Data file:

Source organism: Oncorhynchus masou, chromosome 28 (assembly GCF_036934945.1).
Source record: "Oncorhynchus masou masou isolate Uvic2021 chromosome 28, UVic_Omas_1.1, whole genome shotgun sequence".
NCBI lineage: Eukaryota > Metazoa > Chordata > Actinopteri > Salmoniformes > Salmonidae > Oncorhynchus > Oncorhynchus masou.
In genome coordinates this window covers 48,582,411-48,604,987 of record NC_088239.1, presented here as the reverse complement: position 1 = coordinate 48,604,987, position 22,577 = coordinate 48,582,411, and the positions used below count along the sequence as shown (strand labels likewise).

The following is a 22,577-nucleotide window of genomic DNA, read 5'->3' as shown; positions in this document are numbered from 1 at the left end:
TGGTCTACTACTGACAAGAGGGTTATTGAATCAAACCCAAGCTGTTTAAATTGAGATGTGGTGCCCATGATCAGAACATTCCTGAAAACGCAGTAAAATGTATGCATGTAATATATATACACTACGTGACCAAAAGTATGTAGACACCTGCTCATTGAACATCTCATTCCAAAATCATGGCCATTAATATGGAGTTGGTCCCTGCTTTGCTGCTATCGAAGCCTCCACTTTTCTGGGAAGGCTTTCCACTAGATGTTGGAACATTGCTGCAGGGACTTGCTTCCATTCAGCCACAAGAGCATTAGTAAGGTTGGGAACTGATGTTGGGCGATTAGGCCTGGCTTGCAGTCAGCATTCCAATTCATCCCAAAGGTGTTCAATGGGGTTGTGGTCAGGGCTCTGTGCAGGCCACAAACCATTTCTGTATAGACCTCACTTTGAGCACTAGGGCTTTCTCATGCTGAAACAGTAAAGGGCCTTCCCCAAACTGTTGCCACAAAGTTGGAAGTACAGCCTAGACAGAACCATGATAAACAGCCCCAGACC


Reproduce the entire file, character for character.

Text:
Source organism: Oncorhynchus masou, chromosome 28 (assembly GCF_036934945.1).
Source record: "Oncorhynchus masou masou isolate Uvic2021 chromosome 28, UVic_Omas_1.1, whole genome shotgun sequence".
NCBI lineage: Eukaryota > Metazoa > Chordata > Actinopteri > Salmoniformes > Salmonidae > Oncorhynchus > Oncorhynchus masou.
In genome coordinates this window covers 48,582,411-48,604,987 of record NC_088239.1, presented here as the reverse complement: position 1 = coordinate 48,604,987, position 22,577 = coordinate 48,582,411, and the positions used below count along the sequence as shown (strand labels likewise).

The following is a 22,577-nucleotide window of genomic DNA, read 5'->3' as shown; positions in this document are numbered from 1 at the left end:
TGGTCTACTACTGACAAGAGGGTTATTGAATCAAACCCAAGCTGTTTAAATTGAGATGTGGTGCCCATGATCAGAACATTCCTGAAAACGCAGTAAAATGTATGCATGTAATATATATACACTACGTGACCAAAAGTATGTAGACACCTGCTCATTGAACATCTCATTCCAAAATCATGGCCATTAATATGGAGTTGGTCCCTGCTTTGCTGCTATCGAAGCCTCCACTTTTCTGGGAAGGCTTTCCACTAGATGTTGGAACATTGCTGCAGGGACTTGCTTCCATTCAGCCACAAGAGCATTAGTAAGGTTGGGAACTGATGTTGGGCGATTAGGCCTGGCTTGCAGTCAGCATTCCAATTCATCCCAAAGGTGTTCAATGGGGTTGTGGTCAGGGCTCTGTGCAGGCCACAAACCATTTCTGTATAGACCTCACTTTGAGCACTAGGGCTTTCTCATGCTGAAACAGTAAAGGGCCTTCCCCAAACTGTTGCCACAAAGTTGGAAGTACAGCCTAGACAGAACCATGATAAACAGCCCCAGACC